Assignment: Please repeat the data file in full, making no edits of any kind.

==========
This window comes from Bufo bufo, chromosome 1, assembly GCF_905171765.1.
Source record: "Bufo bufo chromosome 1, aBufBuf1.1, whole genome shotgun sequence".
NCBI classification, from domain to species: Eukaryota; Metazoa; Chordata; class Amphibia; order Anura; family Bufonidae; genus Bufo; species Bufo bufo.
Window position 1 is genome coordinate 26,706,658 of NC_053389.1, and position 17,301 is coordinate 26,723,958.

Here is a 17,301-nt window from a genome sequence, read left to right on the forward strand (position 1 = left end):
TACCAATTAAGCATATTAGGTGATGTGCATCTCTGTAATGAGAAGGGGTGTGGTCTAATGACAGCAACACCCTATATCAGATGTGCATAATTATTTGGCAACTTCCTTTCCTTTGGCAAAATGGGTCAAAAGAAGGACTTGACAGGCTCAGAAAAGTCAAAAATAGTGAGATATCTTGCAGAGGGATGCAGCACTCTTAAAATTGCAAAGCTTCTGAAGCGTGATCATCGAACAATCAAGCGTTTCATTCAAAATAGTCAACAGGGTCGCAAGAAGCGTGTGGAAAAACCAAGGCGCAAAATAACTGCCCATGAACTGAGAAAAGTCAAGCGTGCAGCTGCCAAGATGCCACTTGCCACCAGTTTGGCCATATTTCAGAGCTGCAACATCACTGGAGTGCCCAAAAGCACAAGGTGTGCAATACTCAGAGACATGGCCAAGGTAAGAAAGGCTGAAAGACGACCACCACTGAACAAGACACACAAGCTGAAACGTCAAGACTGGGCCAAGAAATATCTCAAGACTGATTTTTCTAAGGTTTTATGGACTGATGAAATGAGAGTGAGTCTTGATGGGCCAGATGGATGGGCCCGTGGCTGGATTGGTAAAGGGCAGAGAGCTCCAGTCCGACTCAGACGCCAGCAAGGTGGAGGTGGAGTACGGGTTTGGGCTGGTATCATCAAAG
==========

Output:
This window comes from Bufo bufo, chromosome 1, assembly GCF_905171765.1.
Source record: "Bufo bufo chromosome 1, aBufBuf1.1, whole genome shotgun sequence".
NCBI classification, from domain to species: Eukaryota; Metazoa; Chordata; class Amphibia; order Anura; family Bufonidae; genus Bufo; species Bufo bufo.
Window position 1 is genome coordinate 26,706,658 of NC_053389.1, and position 17,301 is coordinate 26,723,958.

Here is a 17,301-nt window from a genome sequence, read left to right on the forward strand (position 1 = left end):
TACCAATTAAGCATATTAGGTGATGTGCATCTCTGTAATGAGAAGGGGTGTGGTCTAATGACAGCAACACCCTATATCAGATGTGCATAATTATTTGGCAACTTCCTTTCCTTTGGCAAAATGGGTCAAAAGAAGGACTTGACAGGCTCAGAAAAGTCAAAAATAGTGAGATATCTTGCAGAGGGATGCAGCACTCTTAAAATTGCAAAGCTTCTGAAGCGTGATCATCGAACAATCAAGCGTTTCATTCAAAATAGTCAACAGGGTCGCAAGAAGCGTGTGGAAAAACCAAGGCGCAAAATAACTGCCCATGAACTGAGAAAAGTCAAGCGTGCAGCTGCCAAGATGCCACTTGCCACCAGTTTGGCCATATTTCAGAGCTGCAACATCACTGGAGTGCCCAAAAGCACAAGGTGTGCAATACTCAGAGACATGGCCAAGGTAAGAAAGGCTGAAAGACGACCACCACTGAACAAGACACACAAGCTGAAACGTCAAGACTGGGCCAAGAAATATCTCAAGACTGATTTTTCTAAGGTTTTATGGACTGATGAAATGAGAGTGAGTCTTGATGGGCCAGATGGATGGGCCCGTGGCTGGATTGGTAAAGGGCAGAGAGCTCCAGTCCGACTCAGACGCCAGCAAGGTGGAGGTGGAGTACGGGTTTGGGCTGGTATCATCAAAG